Documents are created primarily for distribution. They’re attached to workflows to follow specific routes and reach specific people. They can be sent via e-mail to one or more recipients. They can be produced during document discovery or made available for inspection during a due-diligence study. Different kinds of distribution typically require different practices for effectiveness in each context.
- Business documents typically require the involvement of more than one person before they serve their intended purpose. For example, one person might create a document, others might review it and add or change content, and a manager might then approve it for publication. This is a typical example of a document workflow.
- Electronic document management systems these days come with the facility to create workflows and attach documents to relevant workflows. The document will then be available for the required persons to work upon. The system can also monitor whether all concerned persons have received the document.
- A typical feature of workflow distribution is the facility to check-out and check-in documents. When several people need to work on a document, it’s sometimes necessary to lock a document when one person is working on it. Locked documents cannot be modified by others, so the danger of one person’s modification being overwritten by another is avoided.
- In addition to automated workflow-related document distribution, there are other kinds of internal document distributions that tend to be ad-hoc in nature. For example, during a conference, relevant documents can be distributed to attendees. This distribution can take the form of on-line distribution through devices such as bulletin boards or as a video presentation where all attendees can see the document.
- Business correspondence involves another kind of document distribution. In this case, the document typically originates in one organization and moves to another. The movement can occur through e-mails, instant-messaging chats, fax transmissions, or postal mail. Each of these methods has its own best practices to ensure effective distribution. For example, e-mails require specific attention to the issue of deliverability with consideration given to spam filters.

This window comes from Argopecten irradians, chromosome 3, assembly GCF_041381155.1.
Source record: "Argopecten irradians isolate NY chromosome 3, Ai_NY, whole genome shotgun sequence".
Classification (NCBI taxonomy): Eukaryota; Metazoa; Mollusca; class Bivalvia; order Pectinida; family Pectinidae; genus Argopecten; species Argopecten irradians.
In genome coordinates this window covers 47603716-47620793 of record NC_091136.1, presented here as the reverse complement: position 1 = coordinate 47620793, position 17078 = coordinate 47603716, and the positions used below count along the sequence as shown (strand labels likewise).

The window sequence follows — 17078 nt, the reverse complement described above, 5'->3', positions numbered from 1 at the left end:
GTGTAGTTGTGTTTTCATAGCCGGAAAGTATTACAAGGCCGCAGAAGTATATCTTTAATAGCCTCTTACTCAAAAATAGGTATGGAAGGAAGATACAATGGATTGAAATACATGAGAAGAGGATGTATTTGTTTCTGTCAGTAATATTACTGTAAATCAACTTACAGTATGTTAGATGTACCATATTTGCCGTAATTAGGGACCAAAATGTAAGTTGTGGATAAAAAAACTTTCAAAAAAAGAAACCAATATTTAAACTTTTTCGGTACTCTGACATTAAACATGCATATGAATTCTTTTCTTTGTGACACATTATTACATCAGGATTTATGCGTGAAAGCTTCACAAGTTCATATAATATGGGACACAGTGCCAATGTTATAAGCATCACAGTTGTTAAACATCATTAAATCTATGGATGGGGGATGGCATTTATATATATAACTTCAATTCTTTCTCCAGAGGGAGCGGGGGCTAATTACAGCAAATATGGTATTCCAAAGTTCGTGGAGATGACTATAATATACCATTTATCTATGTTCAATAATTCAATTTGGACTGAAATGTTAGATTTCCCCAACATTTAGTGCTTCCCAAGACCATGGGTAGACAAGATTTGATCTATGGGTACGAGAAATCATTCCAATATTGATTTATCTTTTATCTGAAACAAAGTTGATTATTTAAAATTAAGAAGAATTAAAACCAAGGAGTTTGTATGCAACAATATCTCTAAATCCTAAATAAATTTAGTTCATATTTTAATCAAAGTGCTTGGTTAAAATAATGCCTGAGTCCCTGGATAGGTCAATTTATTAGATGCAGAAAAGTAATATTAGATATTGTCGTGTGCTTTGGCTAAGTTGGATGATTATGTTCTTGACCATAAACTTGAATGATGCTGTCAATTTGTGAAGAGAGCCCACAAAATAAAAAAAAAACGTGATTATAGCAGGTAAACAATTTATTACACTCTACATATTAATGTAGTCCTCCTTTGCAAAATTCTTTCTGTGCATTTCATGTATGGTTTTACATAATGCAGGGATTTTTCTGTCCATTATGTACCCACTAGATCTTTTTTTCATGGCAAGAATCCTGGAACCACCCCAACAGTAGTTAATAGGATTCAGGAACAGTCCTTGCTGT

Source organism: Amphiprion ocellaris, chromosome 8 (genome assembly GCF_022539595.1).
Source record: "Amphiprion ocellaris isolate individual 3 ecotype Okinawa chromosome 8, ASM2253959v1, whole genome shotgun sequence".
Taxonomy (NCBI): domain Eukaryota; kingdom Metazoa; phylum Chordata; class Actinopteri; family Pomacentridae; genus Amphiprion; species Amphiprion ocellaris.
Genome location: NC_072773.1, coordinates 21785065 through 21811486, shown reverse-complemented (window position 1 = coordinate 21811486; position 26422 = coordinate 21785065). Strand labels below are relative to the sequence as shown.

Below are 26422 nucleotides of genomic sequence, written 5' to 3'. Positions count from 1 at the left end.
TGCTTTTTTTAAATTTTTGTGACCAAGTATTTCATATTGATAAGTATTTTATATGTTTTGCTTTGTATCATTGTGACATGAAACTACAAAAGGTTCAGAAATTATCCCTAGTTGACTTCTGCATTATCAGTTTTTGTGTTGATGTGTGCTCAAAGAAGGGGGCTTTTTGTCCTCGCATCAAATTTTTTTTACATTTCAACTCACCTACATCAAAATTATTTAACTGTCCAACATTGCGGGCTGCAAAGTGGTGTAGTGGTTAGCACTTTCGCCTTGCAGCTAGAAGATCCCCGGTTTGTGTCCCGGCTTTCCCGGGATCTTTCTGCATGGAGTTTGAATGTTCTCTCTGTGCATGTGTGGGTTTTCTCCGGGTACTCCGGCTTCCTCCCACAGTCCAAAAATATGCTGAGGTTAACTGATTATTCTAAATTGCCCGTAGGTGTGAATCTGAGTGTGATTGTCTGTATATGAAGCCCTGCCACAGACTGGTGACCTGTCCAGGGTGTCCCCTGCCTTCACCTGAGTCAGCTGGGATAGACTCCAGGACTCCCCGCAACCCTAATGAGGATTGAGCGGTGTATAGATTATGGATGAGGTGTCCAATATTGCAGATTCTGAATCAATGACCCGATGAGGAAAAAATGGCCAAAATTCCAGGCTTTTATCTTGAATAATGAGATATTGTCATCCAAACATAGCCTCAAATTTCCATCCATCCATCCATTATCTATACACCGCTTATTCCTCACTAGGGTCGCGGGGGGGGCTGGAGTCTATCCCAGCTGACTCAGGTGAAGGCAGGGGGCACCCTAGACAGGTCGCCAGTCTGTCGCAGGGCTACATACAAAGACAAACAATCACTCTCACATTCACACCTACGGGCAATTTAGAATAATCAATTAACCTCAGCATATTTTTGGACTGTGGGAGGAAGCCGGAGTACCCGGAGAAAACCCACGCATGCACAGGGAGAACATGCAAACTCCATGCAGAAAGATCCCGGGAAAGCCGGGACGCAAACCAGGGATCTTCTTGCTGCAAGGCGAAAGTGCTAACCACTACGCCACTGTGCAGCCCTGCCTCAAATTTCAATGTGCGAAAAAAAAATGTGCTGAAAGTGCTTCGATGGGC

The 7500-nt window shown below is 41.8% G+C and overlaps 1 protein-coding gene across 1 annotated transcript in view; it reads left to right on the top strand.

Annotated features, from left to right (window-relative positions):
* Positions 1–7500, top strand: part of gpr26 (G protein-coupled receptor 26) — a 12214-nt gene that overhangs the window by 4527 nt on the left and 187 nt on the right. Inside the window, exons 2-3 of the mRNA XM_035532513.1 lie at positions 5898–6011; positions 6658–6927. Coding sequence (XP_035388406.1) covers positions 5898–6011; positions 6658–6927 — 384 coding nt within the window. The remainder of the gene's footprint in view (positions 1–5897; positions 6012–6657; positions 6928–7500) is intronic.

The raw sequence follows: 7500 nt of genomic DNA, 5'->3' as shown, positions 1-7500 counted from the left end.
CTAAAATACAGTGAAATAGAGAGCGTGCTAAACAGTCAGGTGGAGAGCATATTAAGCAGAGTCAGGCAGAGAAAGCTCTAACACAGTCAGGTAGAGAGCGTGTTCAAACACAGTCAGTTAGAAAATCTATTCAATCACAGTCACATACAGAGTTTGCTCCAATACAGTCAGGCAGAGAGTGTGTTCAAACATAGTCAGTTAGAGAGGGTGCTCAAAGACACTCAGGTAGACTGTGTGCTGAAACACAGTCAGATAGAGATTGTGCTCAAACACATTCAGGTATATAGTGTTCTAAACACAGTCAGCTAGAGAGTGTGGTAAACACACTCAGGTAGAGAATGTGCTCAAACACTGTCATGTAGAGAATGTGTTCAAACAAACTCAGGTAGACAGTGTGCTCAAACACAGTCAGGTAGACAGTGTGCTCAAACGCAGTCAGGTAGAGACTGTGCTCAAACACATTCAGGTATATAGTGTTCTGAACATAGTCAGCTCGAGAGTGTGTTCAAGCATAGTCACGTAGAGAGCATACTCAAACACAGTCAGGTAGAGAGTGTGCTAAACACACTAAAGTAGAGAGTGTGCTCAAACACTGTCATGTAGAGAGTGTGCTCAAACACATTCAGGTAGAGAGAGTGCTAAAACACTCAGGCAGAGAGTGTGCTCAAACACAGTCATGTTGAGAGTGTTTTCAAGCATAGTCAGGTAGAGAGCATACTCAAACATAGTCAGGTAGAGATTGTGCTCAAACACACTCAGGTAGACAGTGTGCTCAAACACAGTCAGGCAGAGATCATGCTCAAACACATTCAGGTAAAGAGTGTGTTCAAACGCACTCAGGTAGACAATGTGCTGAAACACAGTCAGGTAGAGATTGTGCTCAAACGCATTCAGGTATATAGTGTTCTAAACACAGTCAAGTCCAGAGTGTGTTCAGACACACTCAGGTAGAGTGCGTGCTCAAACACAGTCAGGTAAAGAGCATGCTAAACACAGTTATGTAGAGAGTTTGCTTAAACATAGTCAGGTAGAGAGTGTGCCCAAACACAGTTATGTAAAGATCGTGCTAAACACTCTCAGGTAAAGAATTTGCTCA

- Business transactions involve the movement of documents between the parties involved. Invoices, payment advices, and delivery notes are examples. These can sometimes move directly from system to system as when systems are integrated under supply-chain management (SCM) and suppliers access the production plans of their customers.
- Documents can also be distributed widely to the public, as when an organization allows downloads of whitepapers by prospective customers. In these cases, document readability becomes a critical issue. Documents created using proprietary formats might be unreadable if the recipient does not have the relevant application. Applications such as Adobe Acrobat, which produce PDF documents, and the freely available Adobe Reader, seek to address this problem.
- In litigation, the process of document discovery typically requires both parties to produce documents supporting their claims. The documents can be sent to each other’s attorneys or produced for joint inspection. In litigation, parties can remove parts of a document that hurt their claims. In the case of electronic documents, such redactions can cause unexpected problems as when attached text files still reveal removed content. Special care is needed in such cases.
- A similar situation arises in the course of due-diligence investigations of mergers-and-acquisitions negotiations and loan negotiations. In these cases, documents might be made available in a virtual data room to the investigators.
- Special programs exist that allow documents to be viewed, commented upon, and redacted before being converted into PDF or TIFF formats for distribution.
- To ensure authenticity of the documents, they can be protected against further changes. Protection can also prevent unauthorized access by requiring passwords to open and view the documents. For example, PDF documents can be locked against modifications with password protection.
- There are third-party services that provide distribution fulfillment services. These service providers can attend to the numerous issues involved, and can also offer cost-effective solutions for document distribution.
Documents need to be distributed under very different contexts. The varying requirements can pose special problems and can also prove expensive if you’re not a document-distribution company. Readability, security, unintended disclosure of protected information, and deliverability are some of the issues. Cost of distribution can also be a significant issue. Specialized document distribution fulfillment companies can help when there are serious issues involved.